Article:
GM had the strongest sales in North America last year compared to other OEMs, having sold nearly 2.6m units in 2023, up 14% over 2022 according to market analyst Cox Automotive.
GM was “the big winner of 2023”, according to Charlie Chesbrough, senior economist, Cox Automotive. He said that Asian brands like Honda, Nissan and Mazda also ranked among the top-selling OEMs. Honda had the largest gain in market share over the year, while Nissan and Mazda posted strong gains as they recovered from a lean supply period in 2022. Tesla continued to see large increases up 25% over 2022, now holding greater market share than the VW Group.
“Among the OEMs with a disappointing year, Stellantis leads the pack,” said Chesbrough. The OEM’s sales in 2023 fell 1%, and as a result they gave up 1.3% of the market share, leading Hyundai Group to surpass them. He said Ford also had a “lackluster year”.
“One contributing factor for both companies was the UAW strike, as the Detroit three all had sales declines in Q4 from Q3,” he said.
Toyota also had a difficult year, having lost one point of market share in 2023 from sales growing at half the national average. However, its tight inventories improved continuously through the year and Q4 had strong gains over Q3. Chesbrough said this suggests Toyota enters 2024 “with stronger momentum than some of their competitors”.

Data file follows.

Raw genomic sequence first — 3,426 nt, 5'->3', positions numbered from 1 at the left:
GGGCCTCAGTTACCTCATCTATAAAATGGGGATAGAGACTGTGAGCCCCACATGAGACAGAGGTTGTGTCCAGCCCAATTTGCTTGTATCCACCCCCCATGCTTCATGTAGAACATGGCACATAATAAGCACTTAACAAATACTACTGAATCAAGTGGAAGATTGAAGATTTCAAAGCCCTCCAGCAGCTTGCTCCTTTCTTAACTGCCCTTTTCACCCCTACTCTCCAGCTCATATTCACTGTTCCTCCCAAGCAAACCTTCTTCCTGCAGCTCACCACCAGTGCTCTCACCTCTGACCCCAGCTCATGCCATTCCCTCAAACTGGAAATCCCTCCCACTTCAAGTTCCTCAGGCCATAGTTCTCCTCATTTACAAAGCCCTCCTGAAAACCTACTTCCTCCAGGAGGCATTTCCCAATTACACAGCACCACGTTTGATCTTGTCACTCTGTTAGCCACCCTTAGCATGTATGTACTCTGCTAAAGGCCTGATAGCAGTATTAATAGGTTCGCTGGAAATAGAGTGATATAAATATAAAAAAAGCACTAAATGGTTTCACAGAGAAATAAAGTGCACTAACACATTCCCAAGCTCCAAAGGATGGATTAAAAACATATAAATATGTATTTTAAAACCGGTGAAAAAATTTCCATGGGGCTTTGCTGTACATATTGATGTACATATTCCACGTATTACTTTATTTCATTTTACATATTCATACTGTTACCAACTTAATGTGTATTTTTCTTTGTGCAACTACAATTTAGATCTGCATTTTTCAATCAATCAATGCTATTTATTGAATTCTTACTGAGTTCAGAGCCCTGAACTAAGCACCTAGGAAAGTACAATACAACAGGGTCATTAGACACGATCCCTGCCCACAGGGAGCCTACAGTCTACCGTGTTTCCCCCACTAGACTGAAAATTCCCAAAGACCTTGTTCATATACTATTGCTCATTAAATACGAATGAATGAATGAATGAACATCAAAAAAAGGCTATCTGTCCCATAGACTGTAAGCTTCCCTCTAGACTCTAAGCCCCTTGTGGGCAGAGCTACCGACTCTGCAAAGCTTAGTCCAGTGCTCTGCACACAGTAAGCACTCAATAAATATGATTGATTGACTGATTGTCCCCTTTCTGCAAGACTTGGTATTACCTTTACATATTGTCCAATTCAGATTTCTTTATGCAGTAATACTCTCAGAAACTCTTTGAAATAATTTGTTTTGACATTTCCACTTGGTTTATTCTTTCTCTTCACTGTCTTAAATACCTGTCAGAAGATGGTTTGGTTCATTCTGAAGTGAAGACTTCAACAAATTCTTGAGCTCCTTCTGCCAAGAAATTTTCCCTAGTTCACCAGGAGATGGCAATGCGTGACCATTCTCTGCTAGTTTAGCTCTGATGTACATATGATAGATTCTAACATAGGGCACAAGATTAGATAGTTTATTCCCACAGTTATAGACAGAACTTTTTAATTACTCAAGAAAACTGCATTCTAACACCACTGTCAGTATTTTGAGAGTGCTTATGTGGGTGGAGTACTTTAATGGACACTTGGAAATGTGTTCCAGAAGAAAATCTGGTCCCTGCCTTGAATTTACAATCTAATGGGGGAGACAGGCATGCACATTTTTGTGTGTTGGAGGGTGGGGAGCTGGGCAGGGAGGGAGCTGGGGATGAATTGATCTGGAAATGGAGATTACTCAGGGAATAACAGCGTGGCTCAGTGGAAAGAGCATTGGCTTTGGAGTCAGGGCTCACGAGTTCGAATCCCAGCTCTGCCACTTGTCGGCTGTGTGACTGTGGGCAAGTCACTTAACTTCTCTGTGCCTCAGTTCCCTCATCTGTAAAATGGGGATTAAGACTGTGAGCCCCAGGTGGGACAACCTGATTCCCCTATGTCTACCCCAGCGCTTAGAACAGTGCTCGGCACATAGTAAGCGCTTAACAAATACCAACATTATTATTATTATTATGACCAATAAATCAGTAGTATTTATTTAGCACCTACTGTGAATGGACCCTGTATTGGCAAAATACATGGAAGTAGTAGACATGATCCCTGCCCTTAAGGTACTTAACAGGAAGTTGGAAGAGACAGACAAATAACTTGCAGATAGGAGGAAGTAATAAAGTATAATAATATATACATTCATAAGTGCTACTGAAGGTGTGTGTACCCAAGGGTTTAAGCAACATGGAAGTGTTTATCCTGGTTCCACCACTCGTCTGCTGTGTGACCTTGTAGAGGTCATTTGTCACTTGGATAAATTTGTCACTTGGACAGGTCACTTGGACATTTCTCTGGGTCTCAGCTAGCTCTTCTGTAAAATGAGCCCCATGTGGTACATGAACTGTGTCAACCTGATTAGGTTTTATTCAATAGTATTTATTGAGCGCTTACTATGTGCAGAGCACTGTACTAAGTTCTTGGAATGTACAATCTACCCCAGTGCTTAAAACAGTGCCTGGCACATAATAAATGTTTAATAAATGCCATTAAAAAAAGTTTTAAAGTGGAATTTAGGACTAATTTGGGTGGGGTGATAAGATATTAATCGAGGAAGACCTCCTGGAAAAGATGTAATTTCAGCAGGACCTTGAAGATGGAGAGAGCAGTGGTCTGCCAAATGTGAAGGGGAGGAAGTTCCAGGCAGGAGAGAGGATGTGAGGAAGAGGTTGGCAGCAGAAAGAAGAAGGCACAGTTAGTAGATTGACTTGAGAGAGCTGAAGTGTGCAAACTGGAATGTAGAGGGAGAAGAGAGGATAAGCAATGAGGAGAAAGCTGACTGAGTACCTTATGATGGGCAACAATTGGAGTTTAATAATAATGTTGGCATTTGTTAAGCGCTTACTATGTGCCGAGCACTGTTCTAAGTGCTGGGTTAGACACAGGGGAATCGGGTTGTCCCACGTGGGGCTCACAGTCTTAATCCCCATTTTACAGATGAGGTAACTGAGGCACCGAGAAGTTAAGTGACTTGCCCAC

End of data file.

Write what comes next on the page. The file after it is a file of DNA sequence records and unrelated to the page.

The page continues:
Elsewhere, Cox Automotive predicted that 2024 will be the “year of the EV”. Stephanie Valdez Streaty, director, Industry Insights, Cox Automotive said with more competition and a decline in battery prices there will be continued movement towards price parity between EVs and ICE vehicles, leading to higher consumer demand. She said: “2024 will be the year of more EV models, more incentives, more discounting, more advertising and more sales muscle.”
The overall outlook for the automotive market in North America this year is that there will be slow growth ahead. Jonathan Smoke, chief economist, Cox Automotive said: “The economic context is a slow growing economy for the economy and the auto market. We’re in for just 1-2% growth, but growth beats a recession.”
He added: “As we enter 2024, new supply is back to spring 2020 levels, which favours consumers and leads to lower prices, which means we officially bid farewell to the seller’s market that has defined the last four years. We are expecting balance to return to the US auto market in 2024.”